Just outside my office in the lobby of our department hangs a 42-inch TV that’s on all day long. Most of the time it’s tuned to CNN. During an average day, I walk by the TV a few dozen times, and as a journalism professor, I like checking the headlines as I come and go.
Watch Newsweek editor John Meacham’s speech, the first in St. Thomas’ Public Discourse Lecture series.
Since returning from January abroad, however, I’ve been struck by how much time is devoted to discussing and analyzing the polarized nature of American society. Many believe the schism is so deep that forward motion on any number of important issues has come to a standstill. The tone is one of near desperation as commentators, politicians, scholars and citizens implore us to tone down the vitriol and adopt a more conciliatory approach. The thing is: Nearly everyone’s willing to commit to the idea of civil discourse; it’s committing to actually doing it where we run into trouble.
When Newsweek editor Jon Meacham came to campus in February as the first speaker in St. Thomas’ Public Discourse Lecture series, he cautioned us not to get too nostalgic about the good old days. Like so many things, the good old days weren’t nearly as good as we tend to remember them.
Civil discourse, he said, is “essential but perennially elusive.” However, he also noted that the best model we have for authentic civil discourse is right here in the United States. When we get it right, we do it better than most.
I’m hanging onto those words – to the belief that we can, in fact, be civil to one another. The challenge is to figure out how to foster that civility in the multiple communities to which we belong. How, for example, can I help give my students the spirit of conviction – and the courage – to stand up against the attitude that every discussion on a contentious issue is a competition to be won? How can I help them see that, in the end, shouting down the “other” side really helps no one’s side? And how can I convince them that we ought to make strides toward civil discourse when sometimes we just fundamentally disagree?
Meacham left me with a lot to think about, but he didn’t answer my “how” questions.
These are really hard questions to answer. We live in what Deborah Tannen, a Georgetown University linguistics professor, calls an argument culture. It has led, she says, to an ethic of aggression where we actually feel guilty if we are conciliatory rather than confrontational.
This ethic is reinforced everywhere we look: in politics, in law, in the media and in education. In just one example that hits close to home, Tannen points out that we as teachers are often the most pleased with our classes when our students get involved in a fiery debate; we see this as the mark of a successful class.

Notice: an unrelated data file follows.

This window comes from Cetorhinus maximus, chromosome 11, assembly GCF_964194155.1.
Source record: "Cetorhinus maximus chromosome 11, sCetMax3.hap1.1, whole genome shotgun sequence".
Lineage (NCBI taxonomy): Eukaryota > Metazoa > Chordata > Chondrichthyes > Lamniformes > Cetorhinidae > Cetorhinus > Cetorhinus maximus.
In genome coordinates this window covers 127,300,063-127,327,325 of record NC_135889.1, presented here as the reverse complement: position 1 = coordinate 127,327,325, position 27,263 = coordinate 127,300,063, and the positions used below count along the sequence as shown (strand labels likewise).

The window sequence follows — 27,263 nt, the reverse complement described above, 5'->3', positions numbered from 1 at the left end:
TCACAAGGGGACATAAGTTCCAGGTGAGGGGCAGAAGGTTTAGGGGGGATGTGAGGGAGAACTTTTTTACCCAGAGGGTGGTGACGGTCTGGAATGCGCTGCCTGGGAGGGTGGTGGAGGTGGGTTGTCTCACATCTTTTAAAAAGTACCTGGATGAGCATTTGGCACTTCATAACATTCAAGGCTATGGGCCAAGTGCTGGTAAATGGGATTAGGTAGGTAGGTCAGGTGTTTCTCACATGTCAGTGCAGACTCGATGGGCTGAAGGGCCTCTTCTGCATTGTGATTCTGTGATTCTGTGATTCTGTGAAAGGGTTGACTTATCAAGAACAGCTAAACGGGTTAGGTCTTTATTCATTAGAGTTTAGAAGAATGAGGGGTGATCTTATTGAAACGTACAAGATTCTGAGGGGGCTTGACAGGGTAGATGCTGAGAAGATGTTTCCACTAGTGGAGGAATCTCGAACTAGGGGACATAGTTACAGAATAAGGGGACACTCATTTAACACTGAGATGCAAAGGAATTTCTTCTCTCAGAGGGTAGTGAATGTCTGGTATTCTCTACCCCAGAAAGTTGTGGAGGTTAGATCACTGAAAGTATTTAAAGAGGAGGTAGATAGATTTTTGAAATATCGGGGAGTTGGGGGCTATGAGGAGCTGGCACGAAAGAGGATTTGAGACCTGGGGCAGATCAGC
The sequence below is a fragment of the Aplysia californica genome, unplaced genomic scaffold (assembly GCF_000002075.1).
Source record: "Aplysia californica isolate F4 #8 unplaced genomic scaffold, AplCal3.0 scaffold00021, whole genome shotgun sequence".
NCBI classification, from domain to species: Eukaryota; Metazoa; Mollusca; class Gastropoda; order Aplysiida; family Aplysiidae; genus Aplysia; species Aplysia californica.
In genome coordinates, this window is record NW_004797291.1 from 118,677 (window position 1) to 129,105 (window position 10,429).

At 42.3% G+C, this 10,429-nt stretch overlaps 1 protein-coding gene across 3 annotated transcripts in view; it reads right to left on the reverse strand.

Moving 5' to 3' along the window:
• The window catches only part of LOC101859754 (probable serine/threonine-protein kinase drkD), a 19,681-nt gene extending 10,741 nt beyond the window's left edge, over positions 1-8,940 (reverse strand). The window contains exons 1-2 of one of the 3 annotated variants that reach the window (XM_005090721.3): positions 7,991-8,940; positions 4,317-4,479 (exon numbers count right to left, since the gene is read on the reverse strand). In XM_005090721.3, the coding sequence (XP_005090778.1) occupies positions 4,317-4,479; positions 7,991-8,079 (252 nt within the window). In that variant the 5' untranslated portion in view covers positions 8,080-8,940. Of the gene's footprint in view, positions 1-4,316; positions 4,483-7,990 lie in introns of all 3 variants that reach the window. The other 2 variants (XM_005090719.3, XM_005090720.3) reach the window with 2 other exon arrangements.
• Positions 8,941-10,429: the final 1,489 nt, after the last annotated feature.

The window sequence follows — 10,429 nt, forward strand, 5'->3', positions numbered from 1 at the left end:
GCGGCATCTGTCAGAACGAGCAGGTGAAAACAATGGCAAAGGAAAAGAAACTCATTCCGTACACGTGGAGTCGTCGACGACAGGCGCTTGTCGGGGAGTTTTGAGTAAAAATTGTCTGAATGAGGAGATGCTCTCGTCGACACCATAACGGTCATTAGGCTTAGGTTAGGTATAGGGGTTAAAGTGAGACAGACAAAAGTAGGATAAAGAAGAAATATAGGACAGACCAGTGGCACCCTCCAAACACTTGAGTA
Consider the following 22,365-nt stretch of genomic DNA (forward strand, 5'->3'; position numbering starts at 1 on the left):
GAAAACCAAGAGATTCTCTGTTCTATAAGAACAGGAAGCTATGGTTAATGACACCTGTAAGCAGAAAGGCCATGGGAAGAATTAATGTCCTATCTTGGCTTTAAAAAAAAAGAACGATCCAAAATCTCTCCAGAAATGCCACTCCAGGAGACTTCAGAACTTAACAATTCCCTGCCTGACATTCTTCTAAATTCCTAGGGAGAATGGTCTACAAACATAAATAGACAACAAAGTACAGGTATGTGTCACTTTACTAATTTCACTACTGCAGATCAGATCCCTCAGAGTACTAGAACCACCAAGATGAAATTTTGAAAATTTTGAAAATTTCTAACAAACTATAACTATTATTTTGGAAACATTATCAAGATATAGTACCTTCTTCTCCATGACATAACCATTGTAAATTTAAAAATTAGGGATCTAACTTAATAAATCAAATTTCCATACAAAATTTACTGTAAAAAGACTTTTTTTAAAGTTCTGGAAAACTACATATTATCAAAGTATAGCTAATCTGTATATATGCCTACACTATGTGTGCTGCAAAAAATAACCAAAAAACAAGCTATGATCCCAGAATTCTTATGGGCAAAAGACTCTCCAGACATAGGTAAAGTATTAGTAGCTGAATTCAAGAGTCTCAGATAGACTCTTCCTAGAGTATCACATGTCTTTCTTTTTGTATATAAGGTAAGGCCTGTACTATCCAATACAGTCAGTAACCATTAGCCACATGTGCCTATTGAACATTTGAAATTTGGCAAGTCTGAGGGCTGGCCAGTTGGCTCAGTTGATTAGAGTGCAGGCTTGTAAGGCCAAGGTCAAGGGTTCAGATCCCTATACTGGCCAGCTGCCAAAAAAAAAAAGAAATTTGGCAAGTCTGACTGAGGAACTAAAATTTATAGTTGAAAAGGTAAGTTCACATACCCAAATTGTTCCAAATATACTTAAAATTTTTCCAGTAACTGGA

I can assure you that as someone passionate about fostering civil discourse, I had to take a step back after encountering Tannen’s work. Although I’ve always made explicit attempts to help students see the importance of going into a debate with the attitude that they may come out with a new understanding or perhaps even a new opinion, I’m guilty of relishing the moments when my students get really charged up. I see them and think, “Excellent. I’ve made a connection. They care.”
So, we can all do better. If we in education are guilty of nurturing a culture of argumentation, then it seems we’re the perfect ones to start leading it back toward a culture of civility. My students agree. When I’ve asked them how we can turn the tide, they tell me it has to begin with educational institutions – that an example set in schools and universities will carry over into other areas of public life. That’s one of the reasons I support St. Thomas’ new civil discourse initiative, a joint effort by the College of Arts and Sciences and the Division of Student Affairs that includes not only the Public Discourse Lecture series but also a number of events for first-year students, a possible civil discourse requirement in the core curriculum, an endowed chair in civil discourse, and a highlighted commitment to the many activities already under way at St. Thomas. The initiative will emphasize the importance of civil discourse while giving students skills to engage in it.
For my students – future media professionals – developing a commitment to civil discourse, together with the tools necessary to practice it, could substantively affect how members of our culture connect with one other. And I’m not going to argue about that.
About the Author: Wendy Wyatt is an associate professor in the Communication and Journalism Department.